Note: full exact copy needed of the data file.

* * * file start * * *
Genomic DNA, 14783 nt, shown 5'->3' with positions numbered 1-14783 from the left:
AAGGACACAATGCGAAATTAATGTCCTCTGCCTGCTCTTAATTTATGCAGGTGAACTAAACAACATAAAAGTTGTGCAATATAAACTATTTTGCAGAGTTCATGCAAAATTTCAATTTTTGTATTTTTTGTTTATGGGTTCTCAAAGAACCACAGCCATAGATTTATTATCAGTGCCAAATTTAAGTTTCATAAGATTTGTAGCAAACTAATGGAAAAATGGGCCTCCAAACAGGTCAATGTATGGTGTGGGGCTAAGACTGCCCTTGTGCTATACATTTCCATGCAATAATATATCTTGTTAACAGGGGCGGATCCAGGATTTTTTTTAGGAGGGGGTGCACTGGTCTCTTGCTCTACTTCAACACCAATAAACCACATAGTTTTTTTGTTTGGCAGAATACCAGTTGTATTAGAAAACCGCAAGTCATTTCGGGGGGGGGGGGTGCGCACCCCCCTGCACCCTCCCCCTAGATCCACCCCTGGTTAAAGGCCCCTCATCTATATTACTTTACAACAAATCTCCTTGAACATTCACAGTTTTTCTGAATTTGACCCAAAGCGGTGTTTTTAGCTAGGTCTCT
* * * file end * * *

Genomic DNA, 14783 nt, shown 5'->3' with positions numbered 1-14783 from the left:
AAGGACACAATGCGAAATTAATGTCCTCTGCCTGCTCTTAATTTATGCAGGTGAACTAAACAACATAAAAGTTGTGCAATATAAACTATTTTGCAGAGTTCATGCAAAATTTCAATTTTTGTATTTTTTGTTTATGGGTTCTCAAAGAACCACAGCCATAGATTTATTATCAGTGCCAAATTTAAGTTTCATAAGATTTGTAGCAAACTAATGGAAAAATGGGCCTCCAAACAGGTCAATGTATGGTGTGGGGCTAAGACTGCCCTTGTGCTATACATTTCCATGCAATAATATATCTTGTTAACAGGGGCGGATCCAGGATTTTTTTTAGGAGGGGGTGCACTGGTCTCTTGCTCTACTTCAACACCAATAAACCACATAGTTTTTTTGTTTGGCAGAATACCAGTTGTATTAGAAAACCGCAAGTCATTTCGGGGGGGGGGGGTGCGCACCCCCCTGCACCCTCCCCCTAGATCCACCCCTGGTTAAAGGCCCCTCATCTATATTACTTTACAACAAATCTCCTTGAACATTCACAGTTTTTCTGAATTTGACCCAAAGCGGTGTTTTTAGCTAGGTCTCT